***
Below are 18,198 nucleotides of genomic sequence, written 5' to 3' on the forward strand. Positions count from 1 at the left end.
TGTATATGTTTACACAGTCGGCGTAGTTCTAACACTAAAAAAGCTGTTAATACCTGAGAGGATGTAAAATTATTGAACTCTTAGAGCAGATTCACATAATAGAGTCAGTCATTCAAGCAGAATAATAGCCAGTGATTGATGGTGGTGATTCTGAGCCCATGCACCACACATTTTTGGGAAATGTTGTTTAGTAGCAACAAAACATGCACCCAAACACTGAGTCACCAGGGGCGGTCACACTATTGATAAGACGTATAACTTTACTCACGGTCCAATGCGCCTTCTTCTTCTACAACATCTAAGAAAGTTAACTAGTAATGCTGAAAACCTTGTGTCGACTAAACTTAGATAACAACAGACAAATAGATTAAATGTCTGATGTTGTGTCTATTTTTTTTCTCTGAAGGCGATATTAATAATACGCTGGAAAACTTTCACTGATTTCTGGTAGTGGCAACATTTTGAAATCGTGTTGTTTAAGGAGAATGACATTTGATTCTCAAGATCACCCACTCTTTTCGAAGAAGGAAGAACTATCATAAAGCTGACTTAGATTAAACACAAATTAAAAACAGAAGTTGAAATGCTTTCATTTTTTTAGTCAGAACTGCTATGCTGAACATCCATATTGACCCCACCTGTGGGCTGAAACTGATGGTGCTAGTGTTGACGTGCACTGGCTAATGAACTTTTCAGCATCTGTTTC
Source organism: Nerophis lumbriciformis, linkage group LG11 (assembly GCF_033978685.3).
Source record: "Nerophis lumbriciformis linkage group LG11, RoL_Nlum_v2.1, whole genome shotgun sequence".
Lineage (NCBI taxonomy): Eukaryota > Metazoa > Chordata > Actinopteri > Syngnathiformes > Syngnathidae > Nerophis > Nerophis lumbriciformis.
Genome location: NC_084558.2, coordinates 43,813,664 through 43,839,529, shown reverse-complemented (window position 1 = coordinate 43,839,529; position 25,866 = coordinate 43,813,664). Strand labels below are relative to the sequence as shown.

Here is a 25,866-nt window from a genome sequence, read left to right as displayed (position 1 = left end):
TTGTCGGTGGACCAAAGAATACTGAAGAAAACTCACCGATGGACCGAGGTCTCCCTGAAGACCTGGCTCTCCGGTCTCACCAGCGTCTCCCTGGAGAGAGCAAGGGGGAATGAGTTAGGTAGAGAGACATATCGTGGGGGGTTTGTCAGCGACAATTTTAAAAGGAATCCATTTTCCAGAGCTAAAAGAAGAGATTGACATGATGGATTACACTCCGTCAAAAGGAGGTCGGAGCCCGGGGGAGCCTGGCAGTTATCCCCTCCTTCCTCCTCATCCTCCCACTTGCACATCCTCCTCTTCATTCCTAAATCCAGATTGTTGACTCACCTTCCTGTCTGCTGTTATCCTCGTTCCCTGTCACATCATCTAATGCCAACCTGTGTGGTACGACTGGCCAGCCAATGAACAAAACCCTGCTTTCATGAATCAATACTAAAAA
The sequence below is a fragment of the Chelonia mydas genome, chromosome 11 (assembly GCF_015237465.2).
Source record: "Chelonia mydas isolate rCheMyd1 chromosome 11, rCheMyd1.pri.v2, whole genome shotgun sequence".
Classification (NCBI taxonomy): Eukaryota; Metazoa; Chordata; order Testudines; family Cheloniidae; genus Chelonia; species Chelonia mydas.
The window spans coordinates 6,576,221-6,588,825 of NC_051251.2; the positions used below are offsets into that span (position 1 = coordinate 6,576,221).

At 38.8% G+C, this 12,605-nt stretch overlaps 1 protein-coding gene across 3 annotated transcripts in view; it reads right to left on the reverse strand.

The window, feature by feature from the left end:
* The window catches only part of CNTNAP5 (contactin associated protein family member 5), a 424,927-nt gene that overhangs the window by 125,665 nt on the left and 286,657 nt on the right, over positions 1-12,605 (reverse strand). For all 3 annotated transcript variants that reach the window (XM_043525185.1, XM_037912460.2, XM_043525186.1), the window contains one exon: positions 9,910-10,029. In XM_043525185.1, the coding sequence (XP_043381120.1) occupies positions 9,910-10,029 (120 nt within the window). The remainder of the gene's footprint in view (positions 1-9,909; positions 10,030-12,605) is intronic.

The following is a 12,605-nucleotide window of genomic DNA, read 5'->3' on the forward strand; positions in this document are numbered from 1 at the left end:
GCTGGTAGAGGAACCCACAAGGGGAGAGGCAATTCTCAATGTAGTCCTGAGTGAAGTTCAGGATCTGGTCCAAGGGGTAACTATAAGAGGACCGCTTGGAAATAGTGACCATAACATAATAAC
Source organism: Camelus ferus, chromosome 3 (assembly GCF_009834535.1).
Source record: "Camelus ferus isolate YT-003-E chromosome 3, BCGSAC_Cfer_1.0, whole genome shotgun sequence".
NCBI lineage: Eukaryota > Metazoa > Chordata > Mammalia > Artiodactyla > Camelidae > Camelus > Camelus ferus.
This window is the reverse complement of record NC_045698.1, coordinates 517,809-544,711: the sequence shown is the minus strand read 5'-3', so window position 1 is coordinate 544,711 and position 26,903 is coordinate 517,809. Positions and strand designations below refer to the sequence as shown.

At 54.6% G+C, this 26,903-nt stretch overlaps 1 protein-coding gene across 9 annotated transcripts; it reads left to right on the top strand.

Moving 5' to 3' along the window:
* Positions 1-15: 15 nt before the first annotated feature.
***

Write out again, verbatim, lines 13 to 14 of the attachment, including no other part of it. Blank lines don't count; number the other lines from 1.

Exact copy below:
At 38.8% G+C, this 12,605-nt stretch overlaps 1 protein-coding gene across 3 annotated transcripts in view; it reads right to left on the reverse strand.

The window, feature by feature from the left end: